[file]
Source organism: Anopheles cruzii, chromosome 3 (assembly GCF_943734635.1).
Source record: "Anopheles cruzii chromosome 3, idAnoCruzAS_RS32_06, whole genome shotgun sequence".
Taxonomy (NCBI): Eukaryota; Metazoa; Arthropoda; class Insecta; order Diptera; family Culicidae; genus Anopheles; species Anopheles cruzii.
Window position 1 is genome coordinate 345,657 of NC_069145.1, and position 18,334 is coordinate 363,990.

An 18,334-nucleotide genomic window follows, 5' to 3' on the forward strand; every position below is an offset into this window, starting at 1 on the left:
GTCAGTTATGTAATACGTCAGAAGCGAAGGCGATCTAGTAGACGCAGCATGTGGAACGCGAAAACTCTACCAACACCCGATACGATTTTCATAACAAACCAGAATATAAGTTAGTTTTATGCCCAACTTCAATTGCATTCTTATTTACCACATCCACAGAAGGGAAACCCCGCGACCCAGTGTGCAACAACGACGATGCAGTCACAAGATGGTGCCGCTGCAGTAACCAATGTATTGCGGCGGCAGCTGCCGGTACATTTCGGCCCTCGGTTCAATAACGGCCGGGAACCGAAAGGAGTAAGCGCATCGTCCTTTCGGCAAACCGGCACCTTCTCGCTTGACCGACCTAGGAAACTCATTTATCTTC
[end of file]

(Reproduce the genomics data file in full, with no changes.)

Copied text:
Source organism: Anopheles cruzii, chromosome 3 (assembly GCF_943734635.1).
Source record: "Anopheles cruzii chromosome 3, idAnoCruzAS_RS32_06, whole genome shotgun sequence".
Taxonomy (NCBI): Eukaryota; Metazoa; Arthropoda; class Insecta; order Diptera; family Culicidae; genus Anopheles; species Anopheles cruzii.
Window position 1 is genome coordinate 345,657 of NC_069145.1, and position 18,334 is coordinate 363,990.

An 18,334-nucleotide genomic window follows, 5' to 3' on the forward strand; every position below is an offset into this window, starting at 1 on the left:
GTCAGTTATGTAATACGTCAGAAGCGAAGGCGATCTAGTAGACGCAGCATGTGGAACGCGAAAACTCTACCAACACCCGATACGATTTTCATAACAAACCAGAATATAAGTTAGTTTTATGCCCAACTTCAATTGCATTCTTATTTACCACATCCACAGAAGGGAAACCCCGCGACCCAGTGTGCAACAACGACGATGCAGTCACAAGATGGTGCCGCTGCAGTAACCAATGTATTGCGGCGGCAGCTGCCGGTACATTTCGGCCCTCGGTTCAATAACGGCCGGGAACCGAAAGGAGTAAGCGCATCGTCCTTTCGGCAAACCGGCACCTTCTCGCTTGACCGACCTAGGAAACTCATTTATCTTC